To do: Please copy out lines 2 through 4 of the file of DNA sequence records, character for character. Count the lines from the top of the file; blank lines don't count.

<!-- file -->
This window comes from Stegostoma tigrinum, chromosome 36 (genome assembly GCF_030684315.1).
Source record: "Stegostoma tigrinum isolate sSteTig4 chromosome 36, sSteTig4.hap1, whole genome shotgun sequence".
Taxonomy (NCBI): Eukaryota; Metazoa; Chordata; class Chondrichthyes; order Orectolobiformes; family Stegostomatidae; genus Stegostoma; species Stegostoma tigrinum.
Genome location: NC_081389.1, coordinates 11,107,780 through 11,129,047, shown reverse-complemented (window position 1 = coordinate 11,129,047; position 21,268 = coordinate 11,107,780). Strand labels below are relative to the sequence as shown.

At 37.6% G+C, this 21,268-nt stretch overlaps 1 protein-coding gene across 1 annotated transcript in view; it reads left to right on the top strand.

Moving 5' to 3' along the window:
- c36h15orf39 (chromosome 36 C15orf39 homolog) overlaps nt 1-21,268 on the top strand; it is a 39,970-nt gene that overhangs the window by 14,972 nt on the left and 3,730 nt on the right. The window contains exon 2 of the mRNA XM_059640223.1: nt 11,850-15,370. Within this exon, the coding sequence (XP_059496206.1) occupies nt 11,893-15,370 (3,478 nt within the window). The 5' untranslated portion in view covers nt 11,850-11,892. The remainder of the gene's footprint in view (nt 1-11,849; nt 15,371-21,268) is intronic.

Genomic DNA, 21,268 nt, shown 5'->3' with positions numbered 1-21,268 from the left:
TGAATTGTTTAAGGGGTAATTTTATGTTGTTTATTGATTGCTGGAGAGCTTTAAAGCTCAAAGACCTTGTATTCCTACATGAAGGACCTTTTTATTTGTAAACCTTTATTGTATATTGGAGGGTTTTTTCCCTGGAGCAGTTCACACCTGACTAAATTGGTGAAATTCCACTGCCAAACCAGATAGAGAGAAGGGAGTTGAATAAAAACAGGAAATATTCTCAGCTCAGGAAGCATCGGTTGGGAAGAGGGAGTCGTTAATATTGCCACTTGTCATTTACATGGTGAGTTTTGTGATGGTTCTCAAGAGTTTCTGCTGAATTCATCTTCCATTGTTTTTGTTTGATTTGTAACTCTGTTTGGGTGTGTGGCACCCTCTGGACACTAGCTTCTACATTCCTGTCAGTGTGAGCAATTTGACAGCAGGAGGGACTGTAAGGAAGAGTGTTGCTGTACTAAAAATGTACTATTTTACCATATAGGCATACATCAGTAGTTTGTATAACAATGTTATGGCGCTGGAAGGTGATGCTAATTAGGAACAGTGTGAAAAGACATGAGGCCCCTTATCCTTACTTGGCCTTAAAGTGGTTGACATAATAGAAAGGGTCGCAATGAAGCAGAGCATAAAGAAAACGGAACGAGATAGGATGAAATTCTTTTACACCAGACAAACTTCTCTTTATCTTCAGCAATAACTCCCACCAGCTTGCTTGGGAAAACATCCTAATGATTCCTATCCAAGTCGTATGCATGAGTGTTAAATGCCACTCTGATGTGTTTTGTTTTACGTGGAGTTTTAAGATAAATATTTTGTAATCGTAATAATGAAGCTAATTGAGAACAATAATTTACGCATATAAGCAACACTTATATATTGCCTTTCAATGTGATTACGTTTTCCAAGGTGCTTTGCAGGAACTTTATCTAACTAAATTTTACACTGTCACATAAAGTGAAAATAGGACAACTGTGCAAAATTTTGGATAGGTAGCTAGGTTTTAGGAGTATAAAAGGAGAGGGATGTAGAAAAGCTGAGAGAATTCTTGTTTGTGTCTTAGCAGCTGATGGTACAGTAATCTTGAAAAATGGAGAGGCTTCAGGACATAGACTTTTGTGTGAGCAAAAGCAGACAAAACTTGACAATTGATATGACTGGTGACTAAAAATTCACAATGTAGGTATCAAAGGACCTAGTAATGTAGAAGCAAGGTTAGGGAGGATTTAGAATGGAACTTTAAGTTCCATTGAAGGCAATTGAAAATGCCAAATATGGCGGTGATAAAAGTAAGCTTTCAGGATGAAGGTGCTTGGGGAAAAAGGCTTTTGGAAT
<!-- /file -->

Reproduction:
Source record: "Stegostoma tigrinum isolate sSteTig4 chromosome 36, sSteTig4.hap1, whole genome shotgun sequence".
Taxonomy (NCBI): Eukaryota; Metazoa; Chordata; class Chondrichthyes; order Orectolobiformes; family Stegostomatidae; genus Stegostoma; species Stegostoma tigrinum.
Genome location: NC_081389.1, coordinates 11,107,780 through 11,129,047, shown reverse-complemented (window position 1 = coordinate 11,129,047; position 21,268 = coordinate 11,107,780). Strand labels below are relative to the sequence as shown.